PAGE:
Hello! I went to bed right at 10pm last night so I could beat the heat and get a run in this morning. I ran to the beach, which is about 5 miles from Ben’s parents. When I got there I did an extra mile then called Ben to come get me.
“How do you deal with mean comments?”
Inevitably, if you have a blog you’ll eventually get a mean comment or two. Or perhaps not a directly mean comment, but a comment that hurts your feelings for some reason.
Surprisingly, I don’t get a lot of mean comments. I think it’s mostly because I used to be a chola and you don’t want to go there. If anyone can, a Mexi-can.
But, I do get the occasional mean comment and I have a policy to address this. I totally believe in free speech, and never want to have to delete a comment so my comment deletion policy is…
RER’s Comment Deletion Policy: I have never deleted a comment, but I do reserve the right to if you are being mean just to hurt feelings.But, if you are going to be mean – at least be funny. And then I’ll probably leave it…
I will never delete a comment just because it is of a different opinion than my own. Please share your thoughts and feelings freely so we can have an open discussion with different points of view.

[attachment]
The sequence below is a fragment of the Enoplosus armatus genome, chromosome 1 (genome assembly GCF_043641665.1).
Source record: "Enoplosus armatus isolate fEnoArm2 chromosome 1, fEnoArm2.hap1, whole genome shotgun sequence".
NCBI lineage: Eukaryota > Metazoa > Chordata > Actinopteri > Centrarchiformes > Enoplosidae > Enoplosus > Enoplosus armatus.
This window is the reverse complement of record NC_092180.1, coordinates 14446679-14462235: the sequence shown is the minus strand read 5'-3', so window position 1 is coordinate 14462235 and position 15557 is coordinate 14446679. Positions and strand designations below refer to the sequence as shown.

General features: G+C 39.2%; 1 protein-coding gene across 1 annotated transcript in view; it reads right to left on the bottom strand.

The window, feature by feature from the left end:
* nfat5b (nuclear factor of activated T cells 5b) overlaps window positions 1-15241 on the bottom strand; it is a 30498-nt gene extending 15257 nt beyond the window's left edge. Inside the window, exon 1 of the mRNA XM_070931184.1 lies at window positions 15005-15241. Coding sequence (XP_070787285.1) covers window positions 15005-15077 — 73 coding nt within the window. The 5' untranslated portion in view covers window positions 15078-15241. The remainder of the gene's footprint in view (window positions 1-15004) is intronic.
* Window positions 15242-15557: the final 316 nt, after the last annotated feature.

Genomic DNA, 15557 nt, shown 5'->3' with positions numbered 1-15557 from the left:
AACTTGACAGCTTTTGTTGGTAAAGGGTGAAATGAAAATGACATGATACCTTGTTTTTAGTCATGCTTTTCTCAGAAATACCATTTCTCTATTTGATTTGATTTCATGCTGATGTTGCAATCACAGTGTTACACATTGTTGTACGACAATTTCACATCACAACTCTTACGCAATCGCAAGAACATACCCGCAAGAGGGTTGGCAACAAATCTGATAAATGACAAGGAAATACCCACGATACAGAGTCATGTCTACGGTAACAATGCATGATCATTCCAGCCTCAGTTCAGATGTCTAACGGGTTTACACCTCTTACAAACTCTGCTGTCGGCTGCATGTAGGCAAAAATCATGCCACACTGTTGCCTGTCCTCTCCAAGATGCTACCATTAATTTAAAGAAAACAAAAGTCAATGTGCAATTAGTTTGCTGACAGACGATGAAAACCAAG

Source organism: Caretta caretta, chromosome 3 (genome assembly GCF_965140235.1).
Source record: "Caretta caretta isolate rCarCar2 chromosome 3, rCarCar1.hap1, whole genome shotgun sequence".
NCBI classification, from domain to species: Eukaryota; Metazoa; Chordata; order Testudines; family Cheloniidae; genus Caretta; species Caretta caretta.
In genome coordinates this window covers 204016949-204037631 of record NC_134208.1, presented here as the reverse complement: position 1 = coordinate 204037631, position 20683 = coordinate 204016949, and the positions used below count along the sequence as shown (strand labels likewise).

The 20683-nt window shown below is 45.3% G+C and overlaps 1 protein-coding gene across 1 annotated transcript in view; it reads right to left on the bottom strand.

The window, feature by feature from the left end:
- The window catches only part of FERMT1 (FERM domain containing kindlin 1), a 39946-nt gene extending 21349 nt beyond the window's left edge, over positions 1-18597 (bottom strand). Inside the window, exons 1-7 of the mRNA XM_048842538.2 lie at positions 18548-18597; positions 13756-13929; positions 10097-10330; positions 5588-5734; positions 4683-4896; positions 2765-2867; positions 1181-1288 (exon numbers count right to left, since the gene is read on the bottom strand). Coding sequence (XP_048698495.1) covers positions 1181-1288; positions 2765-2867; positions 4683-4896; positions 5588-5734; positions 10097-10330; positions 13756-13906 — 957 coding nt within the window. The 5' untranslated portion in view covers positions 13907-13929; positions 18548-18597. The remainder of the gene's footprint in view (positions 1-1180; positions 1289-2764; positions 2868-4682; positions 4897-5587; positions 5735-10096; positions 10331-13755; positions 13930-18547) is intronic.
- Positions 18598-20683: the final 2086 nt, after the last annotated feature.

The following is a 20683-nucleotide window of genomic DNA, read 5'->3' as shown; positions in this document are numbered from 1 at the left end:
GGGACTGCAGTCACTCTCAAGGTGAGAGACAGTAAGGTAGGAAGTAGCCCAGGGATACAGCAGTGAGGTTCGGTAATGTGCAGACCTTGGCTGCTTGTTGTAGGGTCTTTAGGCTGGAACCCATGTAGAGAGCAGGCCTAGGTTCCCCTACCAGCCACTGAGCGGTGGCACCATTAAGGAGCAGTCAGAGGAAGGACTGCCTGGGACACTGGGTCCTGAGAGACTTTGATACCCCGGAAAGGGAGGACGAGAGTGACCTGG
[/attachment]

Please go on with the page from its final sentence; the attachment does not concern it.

If it’s your blog, you get to be the boss of what you leave and what you delete. So, make your own policy that makes you feel comfortable.
Here is my approach to dealing with mean comments:
1. Realize it’s probably not about you. When someone says something mean it’s probably because something you posted triggers a negative feeling they have that has nothing to do with you. Don’t take it personally – the commenter can be having a bad day, a bad self esteem day or other issues that motivated that comment.
2. If you want to address it, reply after you’ve cooled off. Our first instinct is to come out guns blazing and defend ourselves, our lifestyle and our blog. But, wait.
Reply with the grace of an adult. Communicate how you feel with words, not just feelings. Don’t let yourself get walked over, but don’t sink down to their level either. It’s a balance.
3. Move on. Vent to a friend if needed, then let it go. There are 100 positive comments for every 1 negative one. If you want to dwell on a comment, pick a really positive one
4. Consider that it might be true – Not if someone calls you the c-word or a transvestite (both of which I’ve been accused of), but if they question you being obsessive, having an eating disorder or something similar. If you are getting a ton of comments questions the same thing, take a second to reevaluate how you come across online. You may be displaying something that isn’t true, but appears distorted.
How do you deal with mean comments (online or in real life)?